Zimmerer et al.'s study identifies multifunctional outcomes of crop diversification in Peru. The authors analyze social, political, and ecological factors influencing agrobiodiversity on smallholder farms and gardens, and their associated impacts on ENM. The authors define the concept of a “key agrobiodiversity-and-food space” as a management system with a high likelihood of having multiple positive outcomes related to SDG 2, particularly the targets for maintaining genetic diversity and improving human nutrition. In their study site, Maizales, or fields that combine maize with other crop species, are a “keystone” management system linked to enhanced agrobiodiversity, ENM practices, and food and market opportunities for smallholder farmers.

Barriers to implementation of ENM

Several papers in the collection discuss the multi-level, social-ecological constraints to ENM. Nyamasoka-Magonziwa et al. conduct focus groups and survey 184 farm households in East Africa to understand economic, cultural, and environmental drivers of organic nutrient management. Their results highlight the importance of access to resources, gender dynamics, and land tenure in driving farm management decisions. Drinkwater and Snapp, Mosier et al. and Isaac et al. summarize key challenges to adoption of ENM on farms, such as a lack of financial incentives and markets for diversified cropping systems; policies that emphasize short-term productivity over long-term ecosystem resilience; the need for seeds bred for organic systems; and the need for greater dissemination of agroecological knowledge. These multi-scale barriers point to the need for democratic policies that conserve nature, provide fair prices for farmers, and ensure that all people have access to nutritious food.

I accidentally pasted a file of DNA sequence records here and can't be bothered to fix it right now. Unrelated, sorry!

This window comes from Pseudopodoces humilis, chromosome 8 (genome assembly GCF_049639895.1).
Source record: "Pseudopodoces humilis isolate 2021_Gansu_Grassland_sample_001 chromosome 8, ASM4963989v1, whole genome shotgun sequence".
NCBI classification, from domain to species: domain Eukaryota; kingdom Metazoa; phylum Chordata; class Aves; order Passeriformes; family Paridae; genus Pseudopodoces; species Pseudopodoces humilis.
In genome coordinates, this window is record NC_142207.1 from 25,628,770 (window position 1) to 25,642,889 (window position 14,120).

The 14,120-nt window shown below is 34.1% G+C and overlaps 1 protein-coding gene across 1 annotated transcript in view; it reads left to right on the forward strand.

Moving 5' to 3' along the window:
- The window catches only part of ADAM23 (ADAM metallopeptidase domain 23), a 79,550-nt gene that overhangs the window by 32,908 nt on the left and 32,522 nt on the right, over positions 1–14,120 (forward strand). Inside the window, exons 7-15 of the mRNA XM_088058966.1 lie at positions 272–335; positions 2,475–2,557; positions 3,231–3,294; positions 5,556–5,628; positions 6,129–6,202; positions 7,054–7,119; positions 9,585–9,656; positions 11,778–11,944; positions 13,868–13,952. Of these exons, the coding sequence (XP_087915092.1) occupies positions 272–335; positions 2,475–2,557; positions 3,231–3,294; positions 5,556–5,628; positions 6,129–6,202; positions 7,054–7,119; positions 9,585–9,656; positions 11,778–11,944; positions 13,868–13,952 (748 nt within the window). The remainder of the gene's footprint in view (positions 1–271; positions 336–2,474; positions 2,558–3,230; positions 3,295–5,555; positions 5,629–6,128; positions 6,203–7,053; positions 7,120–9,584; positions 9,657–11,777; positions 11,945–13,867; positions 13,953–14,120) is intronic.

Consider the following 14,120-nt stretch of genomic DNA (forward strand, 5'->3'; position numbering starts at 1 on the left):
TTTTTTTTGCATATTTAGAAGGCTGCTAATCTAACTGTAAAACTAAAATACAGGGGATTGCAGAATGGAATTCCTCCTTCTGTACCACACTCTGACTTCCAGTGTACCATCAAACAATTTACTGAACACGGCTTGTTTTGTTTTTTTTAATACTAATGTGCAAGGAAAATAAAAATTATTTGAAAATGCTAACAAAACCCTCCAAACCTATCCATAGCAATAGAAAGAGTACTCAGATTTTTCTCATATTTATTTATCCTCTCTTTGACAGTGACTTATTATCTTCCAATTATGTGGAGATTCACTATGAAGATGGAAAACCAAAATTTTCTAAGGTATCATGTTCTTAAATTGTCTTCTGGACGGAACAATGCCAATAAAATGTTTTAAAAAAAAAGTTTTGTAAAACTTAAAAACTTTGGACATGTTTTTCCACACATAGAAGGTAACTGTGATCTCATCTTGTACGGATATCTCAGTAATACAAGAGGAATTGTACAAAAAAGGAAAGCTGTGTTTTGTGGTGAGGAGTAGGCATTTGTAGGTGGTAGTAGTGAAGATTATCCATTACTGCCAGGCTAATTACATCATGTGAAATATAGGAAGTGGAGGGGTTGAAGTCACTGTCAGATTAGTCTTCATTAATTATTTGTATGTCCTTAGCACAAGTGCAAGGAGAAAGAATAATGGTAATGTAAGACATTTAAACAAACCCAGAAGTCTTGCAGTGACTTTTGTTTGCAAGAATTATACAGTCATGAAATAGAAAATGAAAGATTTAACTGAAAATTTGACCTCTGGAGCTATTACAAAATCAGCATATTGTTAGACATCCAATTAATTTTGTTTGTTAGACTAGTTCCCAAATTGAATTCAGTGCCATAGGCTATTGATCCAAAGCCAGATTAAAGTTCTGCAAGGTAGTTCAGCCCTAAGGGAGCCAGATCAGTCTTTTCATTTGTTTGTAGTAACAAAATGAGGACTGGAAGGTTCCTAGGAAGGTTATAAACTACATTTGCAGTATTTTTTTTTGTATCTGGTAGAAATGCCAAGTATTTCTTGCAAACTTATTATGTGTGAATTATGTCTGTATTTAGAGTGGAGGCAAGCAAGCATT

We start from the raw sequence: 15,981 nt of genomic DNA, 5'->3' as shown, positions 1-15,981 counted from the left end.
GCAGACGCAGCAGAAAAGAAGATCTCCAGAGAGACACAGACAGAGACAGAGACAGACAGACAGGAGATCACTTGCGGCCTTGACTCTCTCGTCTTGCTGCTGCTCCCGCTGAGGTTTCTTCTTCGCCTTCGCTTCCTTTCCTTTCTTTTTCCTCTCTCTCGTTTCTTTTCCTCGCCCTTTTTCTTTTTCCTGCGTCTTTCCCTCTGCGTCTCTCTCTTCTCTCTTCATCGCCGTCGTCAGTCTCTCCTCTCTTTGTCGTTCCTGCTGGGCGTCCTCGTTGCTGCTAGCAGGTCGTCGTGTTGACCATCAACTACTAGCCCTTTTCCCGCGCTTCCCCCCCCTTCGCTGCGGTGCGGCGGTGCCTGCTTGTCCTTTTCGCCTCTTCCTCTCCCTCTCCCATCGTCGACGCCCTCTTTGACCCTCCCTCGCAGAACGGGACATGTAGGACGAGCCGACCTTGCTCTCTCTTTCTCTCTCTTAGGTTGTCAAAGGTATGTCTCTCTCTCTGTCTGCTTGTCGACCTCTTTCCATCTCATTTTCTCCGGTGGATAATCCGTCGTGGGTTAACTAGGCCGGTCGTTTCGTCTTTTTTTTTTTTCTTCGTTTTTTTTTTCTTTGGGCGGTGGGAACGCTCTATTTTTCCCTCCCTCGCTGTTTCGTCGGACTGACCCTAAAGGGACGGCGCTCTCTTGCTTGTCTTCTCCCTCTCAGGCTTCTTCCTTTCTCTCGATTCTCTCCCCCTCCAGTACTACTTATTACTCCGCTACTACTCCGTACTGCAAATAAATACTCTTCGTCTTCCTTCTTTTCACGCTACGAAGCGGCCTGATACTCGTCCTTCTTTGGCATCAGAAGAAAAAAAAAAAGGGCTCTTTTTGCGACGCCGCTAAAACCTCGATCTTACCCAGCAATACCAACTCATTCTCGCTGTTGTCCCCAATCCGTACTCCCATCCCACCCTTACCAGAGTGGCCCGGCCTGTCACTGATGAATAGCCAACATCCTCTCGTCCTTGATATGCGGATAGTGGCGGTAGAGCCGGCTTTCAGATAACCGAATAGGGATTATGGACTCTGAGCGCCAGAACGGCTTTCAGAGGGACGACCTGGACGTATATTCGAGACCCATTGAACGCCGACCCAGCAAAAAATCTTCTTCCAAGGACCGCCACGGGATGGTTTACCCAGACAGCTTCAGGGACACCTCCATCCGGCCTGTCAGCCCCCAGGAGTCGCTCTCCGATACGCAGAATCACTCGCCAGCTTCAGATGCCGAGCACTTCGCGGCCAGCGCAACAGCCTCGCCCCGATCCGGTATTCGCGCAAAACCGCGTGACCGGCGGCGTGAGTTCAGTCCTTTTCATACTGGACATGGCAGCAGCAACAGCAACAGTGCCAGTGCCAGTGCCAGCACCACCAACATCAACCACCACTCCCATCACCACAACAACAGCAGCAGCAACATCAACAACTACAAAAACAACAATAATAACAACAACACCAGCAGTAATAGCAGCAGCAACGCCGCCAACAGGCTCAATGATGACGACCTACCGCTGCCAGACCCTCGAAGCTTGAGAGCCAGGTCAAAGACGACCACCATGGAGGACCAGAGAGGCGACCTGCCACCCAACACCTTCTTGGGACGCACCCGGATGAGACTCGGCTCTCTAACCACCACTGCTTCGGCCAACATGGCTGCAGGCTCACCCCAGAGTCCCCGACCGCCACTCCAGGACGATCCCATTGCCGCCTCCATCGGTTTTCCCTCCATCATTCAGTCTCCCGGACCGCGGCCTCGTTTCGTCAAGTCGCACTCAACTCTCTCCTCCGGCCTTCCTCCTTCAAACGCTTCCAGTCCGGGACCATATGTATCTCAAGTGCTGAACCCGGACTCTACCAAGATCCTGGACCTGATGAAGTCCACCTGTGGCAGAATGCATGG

Future directions for research and the SDGs: Taking ENM seriously

The papers in this collection highlight research needs that can help overcome barriers to implementation; specifically, supporting research on micro-scale mechanisms, embracing complexity in on-farm research, and designing cross-scale studies to close nutrient loops. Ecological mechanisms at the micro-scale that conserve C and nutrients in soil (e.g., interactions between plant roots, microbial communities, and soil mineralogy) are a complex scientific frontier of ENM that can build generalizable knowledge to adapt to local contexts. This line of inquiry could be extended to understand connections between soil nutrient management, crop nutrient status, and human nutrition. There is also a need for participatory, on-farm research to better understand the myriad factors that influence farmers' transitions to ENM. Such studies could zoom in on positive models of innovation to understand processes that facilitate ENM, and the associated benefits for the SDG 2 targets. Or, this work could identify how to phase out unsustainable forms of nutrient management (Geels et al., 2017). This collection also highlights the need for interdisciplinary, cross-scale studies to scale up innovative technologies such as perennial crops, which have promise for building SOM, conserving soil nutrients, and minimizing nutrient losses (Zhang et al., 2022). Additionally, new technologies and infrastructure for waste capture and recycling are needed to close loops between urban and rural spaces and reduce nutrient losses to the environment at landscape and regional scales.